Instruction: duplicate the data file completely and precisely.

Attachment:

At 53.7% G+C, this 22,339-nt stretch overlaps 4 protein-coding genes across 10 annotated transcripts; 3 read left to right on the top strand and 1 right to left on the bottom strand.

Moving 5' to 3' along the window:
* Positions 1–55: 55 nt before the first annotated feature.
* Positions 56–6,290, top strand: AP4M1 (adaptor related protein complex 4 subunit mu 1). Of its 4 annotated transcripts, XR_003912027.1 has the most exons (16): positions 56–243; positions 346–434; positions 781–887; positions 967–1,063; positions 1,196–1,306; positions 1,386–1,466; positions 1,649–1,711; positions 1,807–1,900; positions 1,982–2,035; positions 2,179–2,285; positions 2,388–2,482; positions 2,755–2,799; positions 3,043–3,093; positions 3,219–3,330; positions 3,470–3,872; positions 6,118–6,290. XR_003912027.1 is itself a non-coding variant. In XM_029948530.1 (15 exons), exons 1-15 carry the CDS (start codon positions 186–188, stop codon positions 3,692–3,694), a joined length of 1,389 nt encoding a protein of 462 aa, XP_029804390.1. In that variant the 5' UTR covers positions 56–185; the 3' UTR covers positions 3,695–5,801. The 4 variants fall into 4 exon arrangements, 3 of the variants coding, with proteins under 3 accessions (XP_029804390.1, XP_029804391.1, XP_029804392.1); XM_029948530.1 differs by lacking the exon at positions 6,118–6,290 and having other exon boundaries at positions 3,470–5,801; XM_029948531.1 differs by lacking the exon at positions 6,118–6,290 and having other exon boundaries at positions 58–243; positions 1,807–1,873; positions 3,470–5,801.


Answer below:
At 53.7% G+C, this 22,339-nt stretch overlaps 4 protein-coding genes across 10 annotated transcripts; 3 read left to right on the top strand and 1 right to left on the bottom strand.

Moving 5' to 3' along the window:
* Positions 1–55: 55 nt before the first annotated feature.
* Positions 56–6,290, top strand: AP4M1 (adaptor related protein complex 4 subunit mu 1). Of its 4 annotated transcripts, XR_003912027.1 has the most exons (16): positions 56–243; positions 346–434; positions 781–887; positions 967–1,063; positions 1,196–1,306; positions 1,386–1,466; positions 1,649–1,711; positions 1,807–1,900; positions 1,982–2,035; positions 2,179–2,285; positions 2,388–2,482; positions 2,755–2,799; positions 3,043–3,093; positions 3,219–3,330; positions 3,470–3,872; positions 6,118–6,290. XR_003912027.1 is itself a non-coding variant. In XM_029948530.1 (15 exons), exons 1-15 carry the CDS (start codon positions 186–188, stop codon positions 3,692–3,694), a joined length of 1,389 nt encoding a protein of 462 aa, XP_029804390.1. In that variant the 5' UTR covers positions 56–185; the 3' UTR covers positions 3,695–5,801. The 4 variants fall into 4 exon arrangements, 3 of the variants coding, with proteins under 3 accessions (XP_029804390.1, XP_029804391.1, XP_029804392.1); XM_029948530.1 differs by lacking the exon at positions 6,118–6,290 and having other exon boundaries at positions 3,470–5,801; XM_029948531.1 differs by lacking the exon at positions 6,118–6,290 and having other exon boundaries at positions 58–243; positions 1,807–1,873; positions 3,470–5,801.